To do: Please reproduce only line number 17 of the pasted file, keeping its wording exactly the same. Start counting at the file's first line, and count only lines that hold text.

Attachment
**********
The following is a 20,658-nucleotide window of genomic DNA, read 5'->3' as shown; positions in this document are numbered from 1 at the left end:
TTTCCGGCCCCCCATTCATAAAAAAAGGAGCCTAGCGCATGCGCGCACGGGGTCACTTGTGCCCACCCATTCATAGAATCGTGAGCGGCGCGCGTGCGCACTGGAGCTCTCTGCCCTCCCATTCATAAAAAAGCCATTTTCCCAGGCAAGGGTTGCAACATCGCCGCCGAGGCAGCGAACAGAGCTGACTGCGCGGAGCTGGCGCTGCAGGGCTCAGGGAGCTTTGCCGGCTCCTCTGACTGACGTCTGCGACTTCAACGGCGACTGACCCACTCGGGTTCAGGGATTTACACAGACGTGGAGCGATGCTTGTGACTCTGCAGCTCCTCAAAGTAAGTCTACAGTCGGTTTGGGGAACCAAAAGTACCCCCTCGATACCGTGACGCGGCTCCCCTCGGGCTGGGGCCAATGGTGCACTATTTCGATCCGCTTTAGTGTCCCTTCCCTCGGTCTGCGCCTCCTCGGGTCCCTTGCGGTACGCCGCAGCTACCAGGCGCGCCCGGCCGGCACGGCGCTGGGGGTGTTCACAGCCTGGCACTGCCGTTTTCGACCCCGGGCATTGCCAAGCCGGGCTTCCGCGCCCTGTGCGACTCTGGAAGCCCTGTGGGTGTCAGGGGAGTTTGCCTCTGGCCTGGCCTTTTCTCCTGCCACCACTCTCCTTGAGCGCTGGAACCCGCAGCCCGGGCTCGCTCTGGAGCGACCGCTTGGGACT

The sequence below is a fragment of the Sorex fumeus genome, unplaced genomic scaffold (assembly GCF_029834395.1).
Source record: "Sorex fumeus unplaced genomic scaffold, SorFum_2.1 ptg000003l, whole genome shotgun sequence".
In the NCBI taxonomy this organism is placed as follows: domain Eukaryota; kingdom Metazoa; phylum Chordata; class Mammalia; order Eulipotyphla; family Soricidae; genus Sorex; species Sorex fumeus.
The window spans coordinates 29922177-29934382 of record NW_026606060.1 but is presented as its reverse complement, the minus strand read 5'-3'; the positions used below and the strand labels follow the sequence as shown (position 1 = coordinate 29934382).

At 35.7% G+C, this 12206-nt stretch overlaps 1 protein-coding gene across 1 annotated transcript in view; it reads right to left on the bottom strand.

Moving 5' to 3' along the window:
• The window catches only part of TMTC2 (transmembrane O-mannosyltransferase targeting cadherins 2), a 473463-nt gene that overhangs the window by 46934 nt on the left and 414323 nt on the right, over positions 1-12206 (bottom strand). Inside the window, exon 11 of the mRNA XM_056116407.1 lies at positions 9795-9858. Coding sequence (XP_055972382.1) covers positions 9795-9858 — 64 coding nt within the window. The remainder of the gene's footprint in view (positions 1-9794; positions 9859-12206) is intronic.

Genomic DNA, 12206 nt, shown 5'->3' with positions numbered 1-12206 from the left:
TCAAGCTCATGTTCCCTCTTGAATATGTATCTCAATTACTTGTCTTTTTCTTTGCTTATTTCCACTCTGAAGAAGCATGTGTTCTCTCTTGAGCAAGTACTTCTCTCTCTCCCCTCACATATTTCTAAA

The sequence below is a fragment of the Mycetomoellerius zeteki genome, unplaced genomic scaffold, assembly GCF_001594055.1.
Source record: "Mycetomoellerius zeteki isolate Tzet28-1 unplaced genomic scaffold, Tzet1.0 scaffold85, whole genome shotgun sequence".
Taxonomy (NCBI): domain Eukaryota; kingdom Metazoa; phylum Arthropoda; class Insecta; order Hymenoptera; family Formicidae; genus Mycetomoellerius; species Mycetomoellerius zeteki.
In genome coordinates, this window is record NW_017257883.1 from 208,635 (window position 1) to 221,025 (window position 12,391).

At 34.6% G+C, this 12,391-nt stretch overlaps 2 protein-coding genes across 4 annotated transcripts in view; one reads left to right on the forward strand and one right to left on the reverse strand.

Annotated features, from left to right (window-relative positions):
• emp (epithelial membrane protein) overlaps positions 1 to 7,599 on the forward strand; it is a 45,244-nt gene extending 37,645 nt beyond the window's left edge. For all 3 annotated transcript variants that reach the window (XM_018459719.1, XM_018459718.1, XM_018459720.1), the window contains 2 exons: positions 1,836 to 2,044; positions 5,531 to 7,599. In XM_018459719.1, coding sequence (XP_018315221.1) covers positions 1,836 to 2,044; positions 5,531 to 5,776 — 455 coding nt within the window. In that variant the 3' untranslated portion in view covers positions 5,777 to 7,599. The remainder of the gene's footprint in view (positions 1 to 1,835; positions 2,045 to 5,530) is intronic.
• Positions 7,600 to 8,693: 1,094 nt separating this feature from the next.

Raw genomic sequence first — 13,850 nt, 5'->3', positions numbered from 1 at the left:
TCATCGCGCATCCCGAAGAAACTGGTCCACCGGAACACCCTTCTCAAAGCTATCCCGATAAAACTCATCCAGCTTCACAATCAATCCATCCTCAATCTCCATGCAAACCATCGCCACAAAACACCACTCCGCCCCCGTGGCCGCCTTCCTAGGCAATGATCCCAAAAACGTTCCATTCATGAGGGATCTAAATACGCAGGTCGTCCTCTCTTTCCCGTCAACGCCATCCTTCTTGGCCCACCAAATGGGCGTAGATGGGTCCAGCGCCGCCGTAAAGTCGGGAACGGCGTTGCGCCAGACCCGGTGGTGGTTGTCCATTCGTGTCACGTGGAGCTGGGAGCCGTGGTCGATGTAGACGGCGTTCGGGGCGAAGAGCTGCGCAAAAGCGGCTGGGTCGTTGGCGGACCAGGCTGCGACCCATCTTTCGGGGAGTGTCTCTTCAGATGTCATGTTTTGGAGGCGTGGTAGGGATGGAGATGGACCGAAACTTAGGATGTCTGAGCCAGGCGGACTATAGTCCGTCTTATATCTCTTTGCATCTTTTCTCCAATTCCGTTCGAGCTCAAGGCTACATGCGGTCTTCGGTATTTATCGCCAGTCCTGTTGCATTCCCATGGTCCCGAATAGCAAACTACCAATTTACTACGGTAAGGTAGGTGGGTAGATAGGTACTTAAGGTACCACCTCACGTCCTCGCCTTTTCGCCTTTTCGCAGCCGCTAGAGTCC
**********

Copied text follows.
Annotated features, from left to right (window-relative positions):